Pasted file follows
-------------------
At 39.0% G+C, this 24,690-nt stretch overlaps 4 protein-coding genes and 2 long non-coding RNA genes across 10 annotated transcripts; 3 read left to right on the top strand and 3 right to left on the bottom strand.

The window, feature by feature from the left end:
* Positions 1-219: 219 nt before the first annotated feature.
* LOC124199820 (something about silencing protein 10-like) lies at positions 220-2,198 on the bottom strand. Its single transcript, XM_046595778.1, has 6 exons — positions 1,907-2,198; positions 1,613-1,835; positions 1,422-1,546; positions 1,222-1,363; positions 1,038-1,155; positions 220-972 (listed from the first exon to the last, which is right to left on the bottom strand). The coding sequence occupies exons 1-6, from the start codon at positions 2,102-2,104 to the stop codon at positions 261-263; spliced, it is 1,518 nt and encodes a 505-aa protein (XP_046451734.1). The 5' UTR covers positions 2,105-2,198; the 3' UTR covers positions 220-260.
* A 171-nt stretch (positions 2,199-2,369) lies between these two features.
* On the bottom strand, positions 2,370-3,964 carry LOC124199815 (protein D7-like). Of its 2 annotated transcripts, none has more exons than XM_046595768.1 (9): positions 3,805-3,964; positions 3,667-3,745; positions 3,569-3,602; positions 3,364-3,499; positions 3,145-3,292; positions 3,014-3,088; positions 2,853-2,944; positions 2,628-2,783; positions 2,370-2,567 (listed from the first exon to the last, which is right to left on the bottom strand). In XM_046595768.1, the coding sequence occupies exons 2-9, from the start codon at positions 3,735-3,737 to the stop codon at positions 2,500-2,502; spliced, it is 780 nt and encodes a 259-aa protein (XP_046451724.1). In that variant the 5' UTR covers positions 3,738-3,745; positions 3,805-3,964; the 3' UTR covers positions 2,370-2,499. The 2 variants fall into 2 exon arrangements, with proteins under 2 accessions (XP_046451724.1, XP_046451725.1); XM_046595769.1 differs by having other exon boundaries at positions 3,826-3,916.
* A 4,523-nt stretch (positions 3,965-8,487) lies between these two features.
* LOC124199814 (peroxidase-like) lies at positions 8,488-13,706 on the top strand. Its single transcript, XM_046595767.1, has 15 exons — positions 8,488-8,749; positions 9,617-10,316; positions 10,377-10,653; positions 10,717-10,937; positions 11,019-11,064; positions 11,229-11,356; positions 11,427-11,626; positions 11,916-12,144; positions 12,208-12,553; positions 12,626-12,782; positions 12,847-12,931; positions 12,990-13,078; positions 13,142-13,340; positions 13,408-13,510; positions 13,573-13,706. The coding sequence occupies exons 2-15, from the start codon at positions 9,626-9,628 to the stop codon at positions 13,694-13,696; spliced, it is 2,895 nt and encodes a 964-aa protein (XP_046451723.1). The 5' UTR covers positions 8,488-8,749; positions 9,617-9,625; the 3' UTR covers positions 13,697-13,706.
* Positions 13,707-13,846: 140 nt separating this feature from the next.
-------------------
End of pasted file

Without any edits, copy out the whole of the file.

At 39.0% G+C, this 24,690-nt stretch overlaps 4 protein-coding genes and 2 long non-coding RNA genes across 10 annotated transcripts; 3 read left to right on the top strand and 3 right to left on the bottom strand.

The window, feature by feature from the left end:
* Positions 1-219: 219 nt before the first annotated feature.
* LOC124199820 (something about silencing protein 10-like) lies at positions 220-2,198 on the bottom strand. Its single transcript, XM_046595778.1, has 6 exons — positions 1,907-2,198; positions 1,613-1,835; positions 1,422-1,546; positions 1,222-1,363; positions 1,038-1,155; positions 220-972 (listed from the first exon to the last, which is right to left on the bottom strand). The coding sequence occupies exons 1-6, from the start codon at positions 2,102-2,104 to the stop codon at positions 261-263; spliced, it is 1,518 nt and encodes a 505-aa protein (XP_046451734.1). The 5' UTR covers positions 2,105-2,198; the 3' UTR covers positions 220-260.
* A 171-nt stretch (positions 2,199-2,369) lies between these two features.
* On the bottom strand, positions 2,370-3,964 carry LOC124199815 (protein D7-like). Of its 2 annotated transcripts, none has more exons than XM_046595768.1 (9): positions 3,805-3,964; positions 3,667-3,745; positions 3,569-3,602; positions 3,364-3,499; positions 3,145-3,292; positions 3,014-3,088; positions 2,853-2,944; positions 2,628-2,783; positions 2,370-2,567 (listed from the first exon to the last, which is right to left on the bottom strand). In XM_046595768.1, the coding sequence occupies exons 2-9, from the start codon at positions 3,735-3,737 to the stop codon at positions 2,500-2,502; spliced, it is 780 nt and encodes a 259-aa protein (XP_046451724.1). In that variant the 5' UTR covers positions 3,738-3,745; positions 3,805-3,964; the 3' UTR covers positions 2,370-2,499. The 2 variants fall into 2 exon arrangements, with proteins under 2 accessions (XP_046451724.1, XP_046451725.1); XM_046595769.1 differs by having other exon boundaries at positions 3,826-3,916.
* A 4,523-nt stretch (positions 3,965-8,487) lies between these two features.
* LOC124199814 (peroxidase-like) lies at positions 8,488-13,706 on the top strand. Its single transcript, XM_046595767.1, has 15 exons — positions 8,488-8,749; positions 9,617-10,316; positions 10,377-10,653; positions 10,717-10,937; positions 11,019-11,064; positions 11,229-11,356; positions 11,427-11,626; positions 11,916-12,144; positions 12,208-12,553; positions 12,626-12,782; positions 12,847-12,931; positions 12,990-13,078; positions 13,142-13,340; positions 13,408-13,510; positions 13,573-13,706. The coding sequence occupies exons 2-15, from the start codon at positions 9,626-9,628 to the stop codon at positions 13,694-13,696; spliced, it is 2,895 nt and encodes a 964-aa protein (XP_046451723.1). The 5' UTR covers positions 8,488-8,749; positions 9,617-9,625; the 3' UTR covers positions 13,697-13,706.
* Positions 13,707-13,846: 140 nt separating this feature from the next.